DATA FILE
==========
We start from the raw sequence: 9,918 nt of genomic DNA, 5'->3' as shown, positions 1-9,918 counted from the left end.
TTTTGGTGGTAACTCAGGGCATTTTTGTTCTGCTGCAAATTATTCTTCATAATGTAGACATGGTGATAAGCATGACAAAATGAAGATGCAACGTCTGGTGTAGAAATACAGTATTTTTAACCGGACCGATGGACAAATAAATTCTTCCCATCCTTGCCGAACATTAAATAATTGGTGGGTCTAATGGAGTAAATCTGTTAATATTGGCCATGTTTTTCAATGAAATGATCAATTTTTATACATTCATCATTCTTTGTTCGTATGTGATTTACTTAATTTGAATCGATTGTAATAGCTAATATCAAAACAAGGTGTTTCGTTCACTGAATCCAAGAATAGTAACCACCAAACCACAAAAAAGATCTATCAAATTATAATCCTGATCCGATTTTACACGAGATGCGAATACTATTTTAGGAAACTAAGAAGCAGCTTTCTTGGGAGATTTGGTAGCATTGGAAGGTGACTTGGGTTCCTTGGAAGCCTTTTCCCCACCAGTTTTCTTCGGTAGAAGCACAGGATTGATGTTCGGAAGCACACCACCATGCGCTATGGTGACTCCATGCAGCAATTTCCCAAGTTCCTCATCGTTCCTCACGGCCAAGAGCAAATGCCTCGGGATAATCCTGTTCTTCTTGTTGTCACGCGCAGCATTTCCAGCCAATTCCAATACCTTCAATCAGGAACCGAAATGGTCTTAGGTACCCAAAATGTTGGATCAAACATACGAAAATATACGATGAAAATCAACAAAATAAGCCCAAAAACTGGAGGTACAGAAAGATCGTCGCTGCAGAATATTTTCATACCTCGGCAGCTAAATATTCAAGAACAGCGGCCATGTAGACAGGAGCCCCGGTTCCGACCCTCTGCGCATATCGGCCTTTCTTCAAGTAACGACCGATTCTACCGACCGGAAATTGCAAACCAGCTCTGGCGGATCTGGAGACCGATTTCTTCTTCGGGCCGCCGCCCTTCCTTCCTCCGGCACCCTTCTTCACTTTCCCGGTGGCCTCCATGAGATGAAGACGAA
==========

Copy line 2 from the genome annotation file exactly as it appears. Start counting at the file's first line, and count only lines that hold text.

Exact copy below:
TTTTGGTGGTAACTCAGGGCATTTTTGTTCTGCTGCAAATTATTCTTCATAATGTAGACATGGTGATAAGCATGACAAAATGAAGATGCAACGTCTGGTGTAGAAATACAGTATTTTTAACCGGACCGATGGACAAATAAATTCTTCCCATCCTTGCCGAACATTAAATAATTGGTGGGTCTAATGGAGTAAATCTGTTAATATTGGCCATGTTTTTCAATGAAATGATCAATTTTTATACATTCATCATTCTTTGTTCGTATGTGATTTACTTAATTTGAATCGATTGTAATAGCTAATATCAAAACAAGGTGTTTCGTTCACTGAATCCAAGAATAGTAACCACCAAACCACAAAAAAGATCTATCAAATTATAATCCTGATCCGATTTTACACGAGATGCGAATACTATTTTAGGAAACTAAGAAGCAGCTTTCTTGGGAGATTTGGTAGCATTGGAAGGTGACTTGGGTTCCTTGGAAGCCTTTTCCCCACCAGTTTTCTTCGGTAGAAGCACAGGATTGATGTTCGGAAGCACACCACCATGCGCTATGGTGACTCCATGCAGCAATTTCCCAAGTTCCTCATCGTTCCTCACGGCCAAGAGCAAATGCCTCGGGATAATCCTGTTCTTCTTGTTGTCACGCGCAGCATTTCCAGCCAATTCCAATACCTTCAATCAGGAACCGAAATGGTCTTAGGTACCCAAAATGTTGGATCAAACATACGAAAATATACGATGAAAATCAACAAAATAAGCCCAAAAACTGGAGGTACAGAAAGATCGTCGCTGCAGAATATTTTCATACCTCGGCAGCTAAATATTCAAGAACAGCGGCCATGTAGACAGGAGCCCCGGTTCCGACCCTCTGCGCATATCGGCCTTTCTTCAAGTAACGACCGATTCTACCGACCGGAAATTGCAAACCAGCTCTGGCGGATCTGGAGACCGATTTCTTCTTCGGGCCGCCGCCCTTCCTTCCTCCGGCACCCTTCTTCACTTTCCCGGTGGCCTCCATGAGATGAAGACGAA